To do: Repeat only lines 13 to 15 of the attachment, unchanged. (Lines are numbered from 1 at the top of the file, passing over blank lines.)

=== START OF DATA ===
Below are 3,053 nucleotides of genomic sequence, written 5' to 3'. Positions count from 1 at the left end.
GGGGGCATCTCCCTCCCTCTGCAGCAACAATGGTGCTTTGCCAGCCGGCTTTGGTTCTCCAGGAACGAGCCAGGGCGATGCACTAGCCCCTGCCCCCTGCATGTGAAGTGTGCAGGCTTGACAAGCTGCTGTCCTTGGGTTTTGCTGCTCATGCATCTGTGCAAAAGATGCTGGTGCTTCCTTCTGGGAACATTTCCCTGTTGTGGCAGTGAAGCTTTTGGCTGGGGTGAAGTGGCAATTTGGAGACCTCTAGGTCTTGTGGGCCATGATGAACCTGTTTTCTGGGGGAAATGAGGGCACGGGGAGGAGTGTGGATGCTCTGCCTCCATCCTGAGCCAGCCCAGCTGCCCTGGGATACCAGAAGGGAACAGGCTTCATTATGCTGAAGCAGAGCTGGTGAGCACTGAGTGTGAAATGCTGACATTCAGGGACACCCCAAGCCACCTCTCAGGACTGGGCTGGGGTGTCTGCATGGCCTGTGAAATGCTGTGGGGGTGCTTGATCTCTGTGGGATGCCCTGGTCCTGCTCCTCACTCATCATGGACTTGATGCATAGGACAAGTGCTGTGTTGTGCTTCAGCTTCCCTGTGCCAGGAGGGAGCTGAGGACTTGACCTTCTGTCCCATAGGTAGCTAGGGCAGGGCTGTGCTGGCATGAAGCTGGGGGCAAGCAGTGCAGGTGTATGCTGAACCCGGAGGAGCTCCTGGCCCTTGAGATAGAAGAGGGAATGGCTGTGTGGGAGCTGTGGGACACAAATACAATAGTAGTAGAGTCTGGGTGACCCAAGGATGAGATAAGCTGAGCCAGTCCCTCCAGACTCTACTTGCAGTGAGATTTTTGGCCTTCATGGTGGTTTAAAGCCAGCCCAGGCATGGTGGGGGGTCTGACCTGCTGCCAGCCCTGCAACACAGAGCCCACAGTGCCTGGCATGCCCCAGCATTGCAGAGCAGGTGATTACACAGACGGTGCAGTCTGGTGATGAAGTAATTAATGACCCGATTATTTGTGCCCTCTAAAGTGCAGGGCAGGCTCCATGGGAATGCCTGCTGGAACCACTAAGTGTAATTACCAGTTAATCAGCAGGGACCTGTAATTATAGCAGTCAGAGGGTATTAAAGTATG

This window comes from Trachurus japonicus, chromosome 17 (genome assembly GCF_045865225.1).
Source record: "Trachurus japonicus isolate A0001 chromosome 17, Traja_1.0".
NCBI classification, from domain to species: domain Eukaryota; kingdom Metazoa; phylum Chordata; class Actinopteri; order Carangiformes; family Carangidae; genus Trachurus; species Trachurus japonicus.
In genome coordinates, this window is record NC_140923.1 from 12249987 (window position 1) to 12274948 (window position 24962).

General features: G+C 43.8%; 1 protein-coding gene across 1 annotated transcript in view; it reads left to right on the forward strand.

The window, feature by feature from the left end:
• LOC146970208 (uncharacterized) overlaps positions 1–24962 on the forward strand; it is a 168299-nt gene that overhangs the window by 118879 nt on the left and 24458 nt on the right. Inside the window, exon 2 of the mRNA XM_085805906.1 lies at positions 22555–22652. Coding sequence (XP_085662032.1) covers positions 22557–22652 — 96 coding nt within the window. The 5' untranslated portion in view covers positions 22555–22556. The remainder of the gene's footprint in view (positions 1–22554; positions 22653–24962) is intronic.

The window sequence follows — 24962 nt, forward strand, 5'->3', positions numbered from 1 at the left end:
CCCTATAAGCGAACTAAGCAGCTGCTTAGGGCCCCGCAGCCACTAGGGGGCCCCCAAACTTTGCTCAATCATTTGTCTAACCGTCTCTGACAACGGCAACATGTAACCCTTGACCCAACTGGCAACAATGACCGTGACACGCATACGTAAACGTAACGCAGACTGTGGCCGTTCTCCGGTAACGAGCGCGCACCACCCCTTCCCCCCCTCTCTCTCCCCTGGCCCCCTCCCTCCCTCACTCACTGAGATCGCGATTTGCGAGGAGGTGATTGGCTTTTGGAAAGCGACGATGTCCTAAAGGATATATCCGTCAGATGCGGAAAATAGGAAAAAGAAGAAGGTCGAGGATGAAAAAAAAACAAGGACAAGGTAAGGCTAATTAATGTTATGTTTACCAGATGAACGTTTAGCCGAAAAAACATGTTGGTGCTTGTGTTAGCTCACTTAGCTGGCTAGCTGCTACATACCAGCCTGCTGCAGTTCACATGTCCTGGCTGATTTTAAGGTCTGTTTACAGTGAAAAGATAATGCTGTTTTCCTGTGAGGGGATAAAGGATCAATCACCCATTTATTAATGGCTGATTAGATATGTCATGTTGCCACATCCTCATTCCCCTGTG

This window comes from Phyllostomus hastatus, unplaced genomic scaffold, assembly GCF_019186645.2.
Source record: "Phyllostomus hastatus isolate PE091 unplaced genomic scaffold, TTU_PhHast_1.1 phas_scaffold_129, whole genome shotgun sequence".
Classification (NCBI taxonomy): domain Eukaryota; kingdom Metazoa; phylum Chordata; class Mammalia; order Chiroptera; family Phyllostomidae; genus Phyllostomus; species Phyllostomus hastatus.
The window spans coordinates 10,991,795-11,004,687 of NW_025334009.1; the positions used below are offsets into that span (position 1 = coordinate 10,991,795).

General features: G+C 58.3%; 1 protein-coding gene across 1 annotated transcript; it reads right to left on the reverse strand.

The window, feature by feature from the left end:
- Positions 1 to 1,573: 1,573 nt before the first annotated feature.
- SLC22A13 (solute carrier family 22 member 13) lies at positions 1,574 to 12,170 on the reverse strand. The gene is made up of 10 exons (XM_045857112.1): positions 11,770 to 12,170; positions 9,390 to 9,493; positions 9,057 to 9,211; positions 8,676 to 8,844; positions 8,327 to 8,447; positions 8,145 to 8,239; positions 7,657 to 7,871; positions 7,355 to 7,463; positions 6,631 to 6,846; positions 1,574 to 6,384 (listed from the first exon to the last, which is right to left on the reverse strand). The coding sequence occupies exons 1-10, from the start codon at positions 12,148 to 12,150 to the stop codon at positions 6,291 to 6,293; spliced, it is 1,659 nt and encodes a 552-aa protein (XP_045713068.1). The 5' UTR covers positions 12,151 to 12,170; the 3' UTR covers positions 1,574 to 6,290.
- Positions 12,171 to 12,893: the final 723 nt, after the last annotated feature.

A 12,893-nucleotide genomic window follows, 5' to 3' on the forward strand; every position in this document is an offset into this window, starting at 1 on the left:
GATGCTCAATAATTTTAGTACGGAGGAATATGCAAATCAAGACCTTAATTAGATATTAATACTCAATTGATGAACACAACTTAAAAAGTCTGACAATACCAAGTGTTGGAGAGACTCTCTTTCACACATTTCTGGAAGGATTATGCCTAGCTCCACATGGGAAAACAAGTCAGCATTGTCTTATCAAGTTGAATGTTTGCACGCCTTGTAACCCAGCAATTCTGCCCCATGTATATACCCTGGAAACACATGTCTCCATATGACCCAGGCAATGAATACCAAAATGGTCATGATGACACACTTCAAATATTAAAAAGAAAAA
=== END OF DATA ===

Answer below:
Source record: "Phyllostomus hastatus isolate PE091 unplaced genomic scaffold, TTU_PhHast_1.1 phas_scaffold_129, whole genome shotgun sequence".
Classification (NCBI taxonomy): domain Eukaryota; kingdom Metazoa; phylum Chordata; class Mammalia; order Chiroptera; family Phyllostomidae; genus Phyllostomus; species Phyllostomus hastatus.
The window spans coordinates 10,991,795-11,004,687 of NW_025334009.1; the positions used below are offsets into that span (position 1 = coordinate 10,991,795).